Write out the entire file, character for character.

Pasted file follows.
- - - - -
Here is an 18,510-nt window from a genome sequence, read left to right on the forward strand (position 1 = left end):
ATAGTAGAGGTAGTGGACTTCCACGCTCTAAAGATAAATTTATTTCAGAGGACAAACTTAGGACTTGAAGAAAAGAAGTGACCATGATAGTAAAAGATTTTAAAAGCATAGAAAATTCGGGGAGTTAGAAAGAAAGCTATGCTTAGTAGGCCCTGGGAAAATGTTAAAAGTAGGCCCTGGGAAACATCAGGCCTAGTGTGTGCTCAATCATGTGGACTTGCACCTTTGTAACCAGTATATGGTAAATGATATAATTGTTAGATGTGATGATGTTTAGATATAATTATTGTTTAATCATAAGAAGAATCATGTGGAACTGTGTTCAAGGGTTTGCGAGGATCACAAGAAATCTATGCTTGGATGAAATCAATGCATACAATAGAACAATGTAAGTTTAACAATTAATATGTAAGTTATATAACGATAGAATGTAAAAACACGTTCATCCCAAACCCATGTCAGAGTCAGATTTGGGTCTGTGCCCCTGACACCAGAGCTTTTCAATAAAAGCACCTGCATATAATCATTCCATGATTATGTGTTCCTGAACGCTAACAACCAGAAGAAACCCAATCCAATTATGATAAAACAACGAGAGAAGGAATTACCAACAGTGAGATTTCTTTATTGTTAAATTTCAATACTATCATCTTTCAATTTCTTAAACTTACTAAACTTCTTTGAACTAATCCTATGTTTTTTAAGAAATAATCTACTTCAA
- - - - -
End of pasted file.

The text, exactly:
Here is an 18,510-nt window from a genome sequence, read left to right on the forward strand (position 1 = left end):
ATAGTAGAGGTAGTGGACTTCCACGCTCTAAAGATAAATTTATTTCAGAGGACAAACTTAGGACTTGAAGAAAAGAAGTGACCATGATAGTAAAAGATTTTAAAAGCATAGAAAATTCGGGGAGTTAGAAAGAAAGCTATGCTTAGTAGGCCCTGGGAAAATGTTAAAAGTAGGCCCTGGGAAACATCAGGCCTAGTGTGTGCTCAATCATGTGGACTTGCACCTTTGTAACCAGTATATGGTAAATGATATAATTGTTAGATGTGATGATGTTTAGATATAATTATTGTTTAATCATAAGAAGAATCATGTGGAACTGTGTTCAAGGGTTTGCGAGGATCACAAGAAATCTATGCTTGGATGAAATCAATGCATACAATAGAACAATGTAAGTTTAACAATTAATATGTAAGTTATATAACGATAGAATGTAAAAACACGTTCATCCCAAACCCATGTCAGAGTCAGATTTGGGTCTGTGCCCCTGACACCAGAGCTTTTCAATAAAAGCACCTGCATATAATCATTCCATGATTATGTGTTCCTGAACGCTAACAACCAGAAGAAACCCAATCCAATTATGATAAAACAACGAGAGAAGGAATTACCAACAGTGAGATTTCTTTATTGTTAAATTTCAATACTATCATCTTTCAATTTCTTAAACTTACTAAACTTCTTTGAACTAATCCTATGTTTTTTAAGAAATAATCTACTTCAA